Tuesday, March 27, 2007

Six Nations, Caledonia, Tyendinaga, Desoronto

Message from Tyendinaga Mohawks:

Do you support the rule of law?

Do you want another stand-off like Caledonia?

Canada must honour its treaties and return stolen land.

Peaceful resolution of the land claim in Tyendinaga (near Deseronto) is possible if Canadians ask all of their governments to follow the rule of law; honour their treaties, negotiate in good faith and return stolen land. Please see phone numbers and addresses at the bottom to contact local officials and voice your support for justice, that has long been denied.

The claim of the Mohawks of the Bay of Quinte is based upon the illegal disposition of some 827 acres [or 923 acres depending on whose counting] of land, known as the Culbertson Tract, in the years 1836 and 1837. The tract consists of land within the original Mohawk Tract granted to and reserved for the Six Nations by the Simcoe Deed, also known as Treaty No. 3 ½, in 1793. The basis of the claim is that no surrender of the Culbertson Tract was ever sought by the Crown nor given by the Six Nations, as required by the mandatory provisions of the Simcoe Deed. [Tyendinaga's Chiefs immediately registered their people's dissent but no formal legal process existed to pursue its return.] The [land] claim was submitted in 1995 and accepted for negotiation in 2003.

The Federal government has since tried for several years to get Tyendinaga to take a buy-out for the land. The people of Tyendinaga have repeatedly refused.

The town of Deseronto falls in the middle of the Culbertson claim. The Mayor of Deseronto said that the town's economic viability and survival depends on the development of Culbertson tract lands and began promoting the land for condos and townhouses late last year. Tyendinaga's Rotiskenhrakehte successfully stopped development of these lands and the developer publicly abandoned plans for a 30 million dollar project.

However, Thurlow Aggregates continues to operate a Gravel Quarry on Culbertson Tract lands. Despite the fact that Tyendinaga has requested its license be revoked given ongoing negotiations, the Ontario Ministry of Natural Resources continues to license the quarry for the removal of 150,000 tons of gravel annually. Federal negotiations are clearly in bad faith as they choose to ignore the 850 plus truckloads of Tyendinaga land that are removed every month. In January 2007, Tyendinaga's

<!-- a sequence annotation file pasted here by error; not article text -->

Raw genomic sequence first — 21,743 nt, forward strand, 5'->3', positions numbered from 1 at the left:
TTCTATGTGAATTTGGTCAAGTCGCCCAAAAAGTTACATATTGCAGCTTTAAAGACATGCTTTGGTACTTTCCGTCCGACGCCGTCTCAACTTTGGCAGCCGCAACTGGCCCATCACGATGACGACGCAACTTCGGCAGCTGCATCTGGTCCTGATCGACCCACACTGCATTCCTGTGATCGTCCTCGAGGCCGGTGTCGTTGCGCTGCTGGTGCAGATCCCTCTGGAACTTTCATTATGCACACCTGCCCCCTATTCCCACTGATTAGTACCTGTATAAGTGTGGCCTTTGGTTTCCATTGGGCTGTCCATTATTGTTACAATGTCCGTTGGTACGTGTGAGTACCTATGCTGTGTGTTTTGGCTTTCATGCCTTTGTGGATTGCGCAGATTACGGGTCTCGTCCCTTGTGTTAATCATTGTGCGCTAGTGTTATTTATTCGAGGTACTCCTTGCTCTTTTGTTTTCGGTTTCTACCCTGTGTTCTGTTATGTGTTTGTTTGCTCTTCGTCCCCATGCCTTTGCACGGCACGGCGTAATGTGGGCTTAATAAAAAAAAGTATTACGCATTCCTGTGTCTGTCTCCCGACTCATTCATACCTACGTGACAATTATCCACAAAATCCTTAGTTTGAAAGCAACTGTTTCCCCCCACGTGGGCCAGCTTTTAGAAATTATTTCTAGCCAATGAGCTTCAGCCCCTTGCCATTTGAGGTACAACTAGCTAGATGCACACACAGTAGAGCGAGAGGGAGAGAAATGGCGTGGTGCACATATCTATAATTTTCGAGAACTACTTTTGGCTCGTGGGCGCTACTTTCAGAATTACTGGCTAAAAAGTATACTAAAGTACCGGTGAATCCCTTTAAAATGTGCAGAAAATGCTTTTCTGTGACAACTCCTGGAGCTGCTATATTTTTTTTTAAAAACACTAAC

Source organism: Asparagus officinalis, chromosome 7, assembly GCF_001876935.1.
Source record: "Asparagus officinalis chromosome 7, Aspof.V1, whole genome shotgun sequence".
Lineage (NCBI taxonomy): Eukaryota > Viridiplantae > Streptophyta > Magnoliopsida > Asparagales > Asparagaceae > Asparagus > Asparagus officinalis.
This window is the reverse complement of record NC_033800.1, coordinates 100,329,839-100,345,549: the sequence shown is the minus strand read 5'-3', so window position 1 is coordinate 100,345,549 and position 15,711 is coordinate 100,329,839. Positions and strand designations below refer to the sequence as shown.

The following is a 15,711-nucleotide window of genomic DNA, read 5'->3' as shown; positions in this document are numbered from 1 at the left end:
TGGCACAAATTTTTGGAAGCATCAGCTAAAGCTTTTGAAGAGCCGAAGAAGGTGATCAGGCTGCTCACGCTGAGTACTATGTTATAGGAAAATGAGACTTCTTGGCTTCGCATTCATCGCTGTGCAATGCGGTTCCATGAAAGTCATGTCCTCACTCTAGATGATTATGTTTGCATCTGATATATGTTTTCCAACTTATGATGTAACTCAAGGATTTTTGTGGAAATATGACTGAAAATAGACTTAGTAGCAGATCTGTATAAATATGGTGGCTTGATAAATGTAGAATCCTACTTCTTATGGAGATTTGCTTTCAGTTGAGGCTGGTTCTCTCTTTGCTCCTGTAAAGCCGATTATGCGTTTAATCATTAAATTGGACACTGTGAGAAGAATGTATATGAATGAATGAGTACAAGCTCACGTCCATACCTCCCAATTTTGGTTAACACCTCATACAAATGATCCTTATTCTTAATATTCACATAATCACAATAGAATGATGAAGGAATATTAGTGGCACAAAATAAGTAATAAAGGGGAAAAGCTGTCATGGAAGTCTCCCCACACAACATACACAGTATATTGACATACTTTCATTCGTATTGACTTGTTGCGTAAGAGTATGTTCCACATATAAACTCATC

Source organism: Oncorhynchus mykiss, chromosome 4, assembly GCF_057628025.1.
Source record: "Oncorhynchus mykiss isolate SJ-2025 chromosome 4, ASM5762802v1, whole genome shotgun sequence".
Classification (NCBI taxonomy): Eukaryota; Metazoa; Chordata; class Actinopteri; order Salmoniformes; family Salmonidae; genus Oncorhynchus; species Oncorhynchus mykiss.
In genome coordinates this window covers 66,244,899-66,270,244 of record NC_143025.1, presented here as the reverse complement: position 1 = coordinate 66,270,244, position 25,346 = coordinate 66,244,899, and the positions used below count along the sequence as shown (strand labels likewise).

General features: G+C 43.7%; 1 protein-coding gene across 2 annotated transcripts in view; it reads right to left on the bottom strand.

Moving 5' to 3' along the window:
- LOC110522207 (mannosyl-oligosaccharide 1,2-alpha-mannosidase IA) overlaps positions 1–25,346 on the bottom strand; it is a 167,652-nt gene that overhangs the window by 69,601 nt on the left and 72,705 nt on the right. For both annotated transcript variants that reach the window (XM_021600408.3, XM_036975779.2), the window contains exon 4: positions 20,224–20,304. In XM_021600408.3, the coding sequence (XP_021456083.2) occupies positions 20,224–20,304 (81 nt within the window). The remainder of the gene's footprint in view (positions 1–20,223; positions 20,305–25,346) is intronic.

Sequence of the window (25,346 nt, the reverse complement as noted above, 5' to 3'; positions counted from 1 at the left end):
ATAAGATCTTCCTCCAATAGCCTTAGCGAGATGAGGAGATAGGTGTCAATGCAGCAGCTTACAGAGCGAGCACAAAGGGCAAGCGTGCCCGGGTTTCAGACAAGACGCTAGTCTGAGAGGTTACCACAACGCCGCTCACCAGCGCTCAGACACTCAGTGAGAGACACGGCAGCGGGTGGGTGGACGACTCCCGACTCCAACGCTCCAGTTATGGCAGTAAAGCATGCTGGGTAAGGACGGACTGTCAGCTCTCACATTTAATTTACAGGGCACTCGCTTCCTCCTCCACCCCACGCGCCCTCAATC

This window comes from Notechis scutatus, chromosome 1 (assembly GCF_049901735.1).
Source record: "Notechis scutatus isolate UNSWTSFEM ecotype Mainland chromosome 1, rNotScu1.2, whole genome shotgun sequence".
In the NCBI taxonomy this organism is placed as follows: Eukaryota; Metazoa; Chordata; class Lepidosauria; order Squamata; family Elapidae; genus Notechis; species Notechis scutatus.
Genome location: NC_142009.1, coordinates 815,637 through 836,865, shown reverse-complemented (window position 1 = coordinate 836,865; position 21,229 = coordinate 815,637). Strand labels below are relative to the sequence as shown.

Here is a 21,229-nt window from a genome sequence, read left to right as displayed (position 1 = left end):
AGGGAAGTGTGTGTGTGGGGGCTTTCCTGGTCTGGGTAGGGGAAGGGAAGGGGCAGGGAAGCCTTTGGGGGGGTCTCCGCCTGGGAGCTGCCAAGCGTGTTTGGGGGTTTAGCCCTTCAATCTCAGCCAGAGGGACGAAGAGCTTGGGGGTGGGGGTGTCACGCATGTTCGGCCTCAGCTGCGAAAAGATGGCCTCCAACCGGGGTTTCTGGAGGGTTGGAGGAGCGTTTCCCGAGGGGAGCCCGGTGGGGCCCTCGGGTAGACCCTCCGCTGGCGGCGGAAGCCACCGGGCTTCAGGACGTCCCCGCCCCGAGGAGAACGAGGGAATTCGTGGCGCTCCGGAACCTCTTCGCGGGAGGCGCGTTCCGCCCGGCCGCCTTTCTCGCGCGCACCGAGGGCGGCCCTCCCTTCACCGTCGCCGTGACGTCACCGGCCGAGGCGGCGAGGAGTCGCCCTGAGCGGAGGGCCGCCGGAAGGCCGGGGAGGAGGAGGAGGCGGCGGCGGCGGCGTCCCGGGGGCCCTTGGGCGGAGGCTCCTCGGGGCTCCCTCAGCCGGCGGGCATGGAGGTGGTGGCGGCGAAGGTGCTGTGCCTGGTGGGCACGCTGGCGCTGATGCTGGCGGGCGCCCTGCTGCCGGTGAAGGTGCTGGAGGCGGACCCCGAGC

Rotiskenhrakehte gave the quarry operator 60 days notice to stop selling off Mohawk land. The time for voluntary closure has lapsed and Tyendinaga has now assumed the burden of closing the gravel pit.

It is the Kingston office of the Ministry of Natural Resources that issues the permit to Thurlow Aggregates. Please call them asking that land acknowledged as having a justified claim against it should not be removed. The quarry’s permit should be removed until the land claim is settled.

MNR Kingston Area, Beechgrove Complex, 798 King St, W.,
tel: 613-531-5729 fax: 613-531-5730

dramsay.mpp@liberal.ola.org - Minister of Aboriginal Affairs and Natural Resources

Please also contact Indian and Northern Affairs, requesting speedy and just resolution to this conflict.
Email: InfoPubs@ainc-inac.gc.ca Phone: (toll-free) 1-800-567-9604 Fax: 1-866-817-3977


and I would suggest cc the governor general: info@gg.ca